Vintage Kolkata trams glam up to make a comeback
By Sujoy Dhar
KOLKATA, India (Reuters Life!) - They've been rumbling down Kolkata's roads for more than a 130 years, and now vintage trams are undergoing a makeover in their only home in India to entice commuters and reduce choking pollution.
For decades, the trams have fought a bitter turf war with cars and buses in Kolkata, a former British colonial capital and a city of over 15 million people considered an urban nightmare due to its belching public transport and congested roads.
The slow-paced but environment-friendly trams, which often fill the air with electric sparks as they trundle down their tracks, have been plying Kolkata since 1873, but over the years they have been abandoned in favor of faster transport, and their tracks have been pulled out to make way for more vehicles.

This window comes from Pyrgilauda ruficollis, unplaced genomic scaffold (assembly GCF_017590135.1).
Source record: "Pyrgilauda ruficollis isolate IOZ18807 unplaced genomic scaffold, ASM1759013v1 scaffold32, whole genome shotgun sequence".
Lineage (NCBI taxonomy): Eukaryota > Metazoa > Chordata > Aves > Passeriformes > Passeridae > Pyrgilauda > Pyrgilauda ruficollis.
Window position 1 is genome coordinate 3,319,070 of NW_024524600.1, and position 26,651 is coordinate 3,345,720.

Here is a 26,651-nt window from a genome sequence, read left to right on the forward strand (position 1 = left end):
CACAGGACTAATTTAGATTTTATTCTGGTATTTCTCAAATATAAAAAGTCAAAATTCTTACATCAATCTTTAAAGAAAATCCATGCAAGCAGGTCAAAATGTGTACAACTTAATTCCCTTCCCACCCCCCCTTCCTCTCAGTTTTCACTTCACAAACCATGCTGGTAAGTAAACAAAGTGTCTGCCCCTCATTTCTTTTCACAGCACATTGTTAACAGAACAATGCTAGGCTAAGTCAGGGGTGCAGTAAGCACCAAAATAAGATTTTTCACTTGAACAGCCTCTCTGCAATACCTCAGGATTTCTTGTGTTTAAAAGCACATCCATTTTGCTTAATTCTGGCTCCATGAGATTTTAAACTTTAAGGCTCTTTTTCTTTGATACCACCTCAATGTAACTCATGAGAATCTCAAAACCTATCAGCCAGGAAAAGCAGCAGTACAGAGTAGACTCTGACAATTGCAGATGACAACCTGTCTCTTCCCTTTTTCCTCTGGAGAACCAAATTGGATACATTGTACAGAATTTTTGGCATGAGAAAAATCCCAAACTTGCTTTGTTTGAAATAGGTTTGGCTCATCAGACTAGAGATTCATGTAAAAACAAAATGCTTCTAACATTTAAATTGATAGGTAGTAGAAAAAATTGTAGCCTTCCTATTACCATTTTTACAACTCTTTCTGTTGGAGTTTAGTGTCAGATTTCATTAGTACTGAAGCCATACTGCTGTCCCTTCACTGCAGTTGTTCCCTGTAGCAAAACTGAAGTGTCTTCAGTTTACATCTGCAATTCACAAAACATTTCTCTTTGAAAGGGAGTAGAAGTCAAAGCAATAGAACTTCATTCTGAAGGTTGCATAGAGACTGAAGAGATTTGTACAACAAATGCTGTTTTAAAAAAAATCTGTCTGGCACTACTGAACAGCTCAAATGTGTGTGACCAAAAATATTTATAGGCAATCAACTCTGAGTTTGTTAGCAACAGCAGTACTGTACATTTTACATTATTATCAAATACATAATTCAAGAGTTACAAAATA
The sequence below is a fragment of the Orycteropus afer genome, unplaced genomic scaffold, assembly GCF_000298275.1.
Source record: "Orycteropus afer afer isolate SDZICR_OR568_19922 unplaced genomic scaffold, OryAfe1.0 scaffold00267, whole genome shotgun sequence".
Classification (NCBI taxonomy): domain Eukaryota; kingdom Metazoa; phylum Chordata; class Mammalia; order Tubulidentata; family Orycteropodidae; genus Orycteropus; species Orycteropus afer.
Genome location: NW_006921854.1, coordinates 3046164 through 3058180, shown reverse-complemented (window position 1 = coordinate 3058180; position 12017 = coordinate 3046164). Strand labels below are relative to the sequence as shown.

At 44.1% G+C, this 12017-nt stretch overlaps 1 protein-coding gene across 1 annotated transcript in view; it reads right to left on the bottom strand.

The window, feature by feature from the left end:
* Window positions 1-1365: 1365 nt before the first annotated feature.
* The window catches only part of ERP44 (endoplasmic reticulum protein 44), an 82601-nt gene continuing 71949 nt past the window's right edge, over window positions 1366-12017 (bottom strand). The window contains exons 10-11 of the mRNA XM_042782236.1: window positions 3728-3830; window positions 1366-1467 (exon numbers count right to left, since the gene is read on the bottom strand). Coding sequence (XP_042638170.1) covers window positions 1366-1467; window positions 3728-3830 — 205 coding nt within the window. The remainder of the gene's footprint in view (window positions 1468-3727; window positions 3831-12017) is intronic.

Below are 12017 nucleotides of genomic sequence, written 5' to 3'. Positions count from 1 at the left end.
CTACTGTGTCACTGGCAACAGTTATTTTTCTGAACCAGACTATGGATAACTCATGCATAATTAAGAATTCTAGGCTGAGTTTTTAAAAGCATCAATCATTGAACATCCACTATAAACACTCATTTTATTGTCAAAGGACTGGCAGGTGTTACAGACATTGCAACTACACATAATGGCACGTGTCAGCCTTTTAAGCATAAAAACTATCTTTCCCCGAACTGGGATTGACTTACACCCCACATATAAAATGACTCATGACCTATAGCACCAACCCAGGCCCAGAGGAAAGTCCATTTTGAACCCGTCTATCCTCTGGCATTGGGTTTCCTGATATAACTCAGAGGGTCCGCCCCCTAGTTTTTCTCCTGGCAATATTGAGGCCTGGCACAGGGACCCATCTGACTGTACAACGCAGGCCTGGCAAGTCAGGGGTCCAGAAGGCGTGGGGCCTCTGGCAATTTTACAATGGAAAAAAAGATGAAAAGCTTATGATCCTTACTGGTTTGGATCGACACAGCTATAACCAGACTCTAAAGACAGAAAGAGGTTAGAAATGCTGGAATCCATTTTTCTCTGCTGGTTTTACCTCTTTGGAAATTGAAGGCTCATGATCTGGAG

But now, the vintage contraptions are back in after a multi-million, government-funded makeover which began a few years ago. So far, 12 trams have been renovated at a total cost of over 14 million rupees ($290,000), with 12 more slated for renewal.
"After fears that trams might be phased out there is hope," says Zainuddin Khan, a tram driver for the past 30 years.
"The remodeled cars with the large airy windows are comfortable and they contribute nothing to the pollution levels," he added, steering a freshly painted white-yellow-green car out of a sprawling downtown depot into a narrow city road.
RENEW AND REVIVE
The Calcutta Tramway Company (CTC) has a fleet of 272 but only 100 trams trundle out of the depots, criss-crossing the city, often with a few tourists on board. Kolkata is the only city in India to have an electric tram network. Continued...